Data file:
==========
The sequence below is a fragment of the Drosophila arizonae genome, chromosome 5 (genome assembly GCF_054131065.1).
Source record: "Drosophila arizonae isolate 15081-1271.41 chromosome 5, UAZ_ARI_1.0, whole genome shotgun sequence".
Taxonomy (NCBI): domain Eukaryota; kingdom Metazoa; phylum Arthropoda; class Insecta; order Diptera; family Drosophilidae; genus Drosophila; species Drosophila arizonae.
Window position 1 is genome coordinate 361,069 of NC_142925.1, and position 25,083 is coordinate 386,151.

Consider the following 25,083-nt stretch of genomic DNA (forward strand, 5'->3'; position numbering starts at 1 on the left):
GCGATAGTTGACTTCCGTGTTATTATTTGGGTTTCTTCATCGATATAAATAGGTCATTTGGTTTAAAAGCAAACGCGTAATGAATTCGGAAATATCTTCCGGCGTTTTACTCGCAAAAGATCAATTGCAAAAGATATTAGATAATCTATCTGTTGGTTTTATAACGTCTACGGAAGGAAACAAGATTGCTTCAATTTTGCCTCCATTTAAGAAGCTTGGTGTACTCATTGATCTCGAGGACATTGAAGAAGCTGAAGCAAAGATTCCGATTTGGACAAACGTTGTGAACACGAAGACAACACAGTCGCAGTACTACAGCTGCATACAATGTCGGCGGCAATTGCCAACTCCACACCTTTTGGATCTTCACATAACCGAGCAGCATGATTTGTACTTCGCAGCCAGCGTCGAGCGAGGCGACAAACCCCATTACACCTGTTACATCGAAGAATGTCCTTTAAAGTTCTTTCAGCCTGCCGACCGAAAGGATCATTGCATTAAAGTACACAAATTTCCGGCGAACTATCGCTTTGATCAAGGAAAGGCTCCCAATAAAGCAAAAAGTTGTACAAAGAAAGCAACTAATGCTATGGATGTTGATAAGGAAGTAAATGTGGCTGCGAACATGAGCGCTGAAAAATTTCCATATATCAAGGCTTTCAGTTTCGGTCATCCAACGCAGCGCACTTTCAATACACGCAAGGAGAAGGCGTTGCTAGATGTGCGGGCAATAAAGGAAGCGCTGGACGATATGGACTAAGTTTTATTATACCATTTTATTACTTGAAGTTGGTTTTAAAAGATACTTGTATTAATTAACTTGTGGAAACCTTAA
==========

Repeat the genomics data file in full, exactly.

The sequence below is a fragment of the Drosophila arizonae genome, chromosome 5 (genome assembly GCF_054131065.1).
Source record: "Drosophila arizonae isolate 15081-1271.41 chromosome 5, UAZ_ARI_1.0, whole genome shotgun sequence".
Taxonomy (NCBI): domain Eukaryota; kingdom Metazoa; phylum Arthropoda; class Insecta; order Diptera; family Drosophilidae; genus Drosophila; species Drosophila arizonae.
Window position 1 is genome coordinate 361,069 of NC_142925.1, and position 25,083 is coordinate 386,151.

Consider the following 25,083-nt stretch of genomic DNA (forward strand, 5'->3'; position numbering starts at 1 on the left):
GCGATAGTTGACTTCCGTGTTATTATTTGGGTTTCTTCATCGATATAAATAGGTCATTTGGTTTAAAAGCAAACGCGTAATGAATTCGGAAATATCTTCCGGCGTTTTACTCGCAAAAGATCAATTGCAAAAGATATTAGATAATCTATCTGTTGGTTTTATAACGTCTACGGAAGGAAACAAGATTGCTTCAATTTTGCCTCCATTTAAGAAGCTTGGTGTACTCATTGATCTCGAGGACATTGAAGAAGCTGAAGCAAAGATTCCGATTTGGACAAACGTTGTGAACACGAAGACAACACAGTCGCAGTACTACAGCTGCATACAATGTCGGCGGCAATTGCCAACTCCACACCTTTTGGATCTTCACATAACCGAGCAGCATGATTTGTACTTCGCAGCCAGCGTCGAGCGAGGCGACAAACCCCATTACACCTGTTACATCGAAGAATGTCCTTTAAAGTTCTTTCAGCCTGCCGACCGAAAGGATCATTGCATTAAAGTACACAAATTTCCGGCGAACTATCGCTTTGATCAAGGAAAGGCTCCCAATAAAGCAAAAAGTTGTACAAAGAAAGCAACTAATGCTATGGATGTTGATAAGGAAGTAAATGTGGCTGCGAACATGAGCGCTGAAAAATTTCCATATATCAAGGCTTTCAGTTTCGGTCATCCAACGCAGCGCACTTTCAATACACGCAAGGAGAAGGCGTTGCTAGATGTGCGGGCAATAAAGGAAGCGCTGGACGATATGGACTAAGTTTTATTATACCATTTTATTACTTGAAGTTGGTTTTAAAAGATACTTGTATTAATTAACTTGTGGAAACCTTAA